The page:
Poor scores on the state’s new learning assessment test, AzMERIT, leave officials in a quandary about setting a cutoff to pass.
Arizona must soon decide on the reading scores its third-graders must reach on the state’s standardized test before moving on to fourth grade.
But determining that benchmark for the rigorous new test won’t be easy. Forty-three percent of third-graders were “minimally proficient” in reading and would have been at risk of being held back, according to the latest scores.
The state is required by law to use the statewide standardized test as a “promotion gate” for third-grade students to the fourth grade.
The law wasn’t enforced this year because the scores came in too late. But it will be applied to the third-graders who take the test this spring.
Choosing a cutoff score for struggling readers won’t be simple for AzMERIT, the state’s new standardized test.
Arizona’s former state learning assessment, AIMS, was widely considered to have been much less rigorous. That much was underscored in a state Department of Education report that examined the “grim” possibility that more students could be at risk of being held back a grade under AzMERIT.
The report, which was discussed by the state Board of Education at its monthly meeting Monday, listed recommendations for establishing the promotion gate under Arizona’s Move On When Reading law, which will be enforced again this testing cycle after the one-year hiatus.
The report also acknowledged the state has little leeway in getting its students around the requirement partly because the state does not have an alternative assessment aimed specifically at measuring reading proficiency.
AIMS and AzMERIT have painted two different pictures of reading proficiency among third-graders.
Under AIMS, third-graders who scored in the test’s lowest performance level of “falls far below” — about 600 students during the 2013-14 school year — could have been held back.
Had the same rules applied to AzMERIT last year, it would have meant more than 40 percent of third-graders who scored in the test’s lowest performance level of “minimally proficient” could have been held back. More than 86,000 third-graders took AzMERIT last year.
Most students failed the inaugural AzMERIT test last spring. Eleven percent of the state’s third-graders scored in the highest performance level of “highly proficient,” 30 percent were considered “proficient,” another 16 percent were “partially proficient” and the rest — 43 percent — scored “minimally proficient.”
Educators have said it would not be feasible to have the same cutoffs that applied to AIMS apply to AzMERIT, which includes both reading and writing portions.
“If we were to set our decision point at ‘minimally proficient,’ 40 percent of our students would be retained, and that is a tremendous challenge for schools to be able to support,” said Leila Williams, the state Department of Education’s associate superintendent for assessment and accountability.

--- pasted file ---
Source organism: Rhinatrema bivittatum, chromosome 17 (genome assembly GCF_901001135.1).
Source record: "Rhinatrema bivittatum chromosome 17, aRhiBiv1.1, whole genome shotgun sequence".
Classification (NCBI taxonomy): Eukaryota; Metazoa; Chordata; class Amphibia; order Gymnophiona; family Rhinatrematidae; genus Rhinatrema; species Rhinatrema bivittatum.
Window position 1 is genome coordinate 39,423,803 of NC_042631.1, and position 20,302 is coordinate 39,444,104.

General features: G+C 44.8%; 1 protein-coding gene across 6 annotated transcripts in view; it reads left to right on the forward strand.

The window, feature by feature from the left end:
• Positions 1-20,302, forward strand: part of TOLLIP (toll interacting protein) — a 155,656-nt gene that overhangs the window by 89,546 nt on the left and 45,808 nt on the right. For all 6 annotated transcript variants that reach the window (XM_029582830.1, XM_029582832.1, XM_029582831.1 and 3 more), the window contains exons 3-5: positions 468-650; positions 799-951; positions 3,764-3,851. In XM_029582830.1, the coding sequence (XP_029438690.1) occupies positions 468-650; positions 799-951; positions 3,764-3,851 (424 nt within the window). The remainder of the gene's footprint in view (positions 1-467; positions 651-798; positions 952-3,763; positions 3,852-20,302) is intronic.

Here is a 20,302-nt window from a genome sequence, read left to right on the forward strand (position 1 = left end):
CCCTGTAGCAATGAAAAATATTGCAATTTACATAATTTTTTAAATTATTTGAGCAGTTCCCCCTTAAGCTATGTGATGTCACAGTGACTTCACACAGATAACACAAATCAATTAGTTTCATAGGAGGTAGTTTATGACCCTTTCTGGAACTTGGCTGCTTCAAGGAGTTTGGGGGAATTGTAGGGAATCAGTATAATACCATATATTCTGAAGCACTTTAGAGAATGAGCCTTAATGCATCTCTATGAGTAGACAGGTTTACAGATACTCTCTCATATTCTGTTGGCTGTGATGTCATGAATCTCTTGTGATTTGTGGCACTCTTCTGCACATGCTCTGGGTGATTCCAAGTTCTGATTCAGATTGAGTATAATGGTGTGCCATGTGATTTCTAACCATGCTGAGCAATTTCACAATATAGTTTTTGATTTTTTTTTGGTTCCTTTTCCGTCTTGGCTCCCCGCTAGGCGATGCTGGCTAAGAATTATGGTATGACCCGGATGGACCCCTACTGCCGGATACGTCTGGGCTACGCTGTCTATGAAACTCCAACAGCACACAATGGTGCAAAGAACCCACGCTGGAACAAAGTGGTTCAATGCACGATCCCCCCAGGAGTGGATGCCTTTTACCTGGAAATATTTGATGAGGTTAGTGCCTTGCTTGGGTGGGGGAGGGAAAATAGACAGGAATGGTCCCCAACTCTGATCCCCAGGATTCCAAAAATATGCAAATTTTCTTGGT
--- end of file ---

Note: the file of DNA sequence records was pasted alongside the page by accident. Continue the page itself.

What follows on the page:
The Board of Education will decide the cutoff this spring before the scores are distributed.
The Department of Education’s report recommendations include:
- Creating an alternative assessment, like North Carolina, that focuses on measuring reading literacy.
- Gradually increasing the Move On When Reading cut score on AzMERIT each year, so that districts “are able to focus their resources and programs on those students most in need of intervention first,” according to the report.
Arizona is one of seven states that has a retention requirement and the only one with its policy “exclusively tied” to its standardized test and with no other viable alternative assessment, the report said.
English-language learners and special-needs students in the past have been exempt from Move On When Reading, signed into law by Gov. Jan Brewer in 2010.
Charles Tack, spokesman for the state Department of Education, said the report was commissioned to help the board find “the balance between what’s practical and what is doable for schools compared to (whether) students really have the tools they need to be able to read at grade level when they move.”
Joe O’Reilly, executive director for student achievement support at Mesa Public Schools, said the state should expect to see incremental gains on AzMERIT performance in the coming years.
Those gains won’t be enough, though, to realistically set the promotion gate the same way it was set under AIMS.
“We can’t retain 40 percent of the students,” O’Reilly said, “but we need to intervene with 40 percent of the students who we label as ‘minimally proficient’.”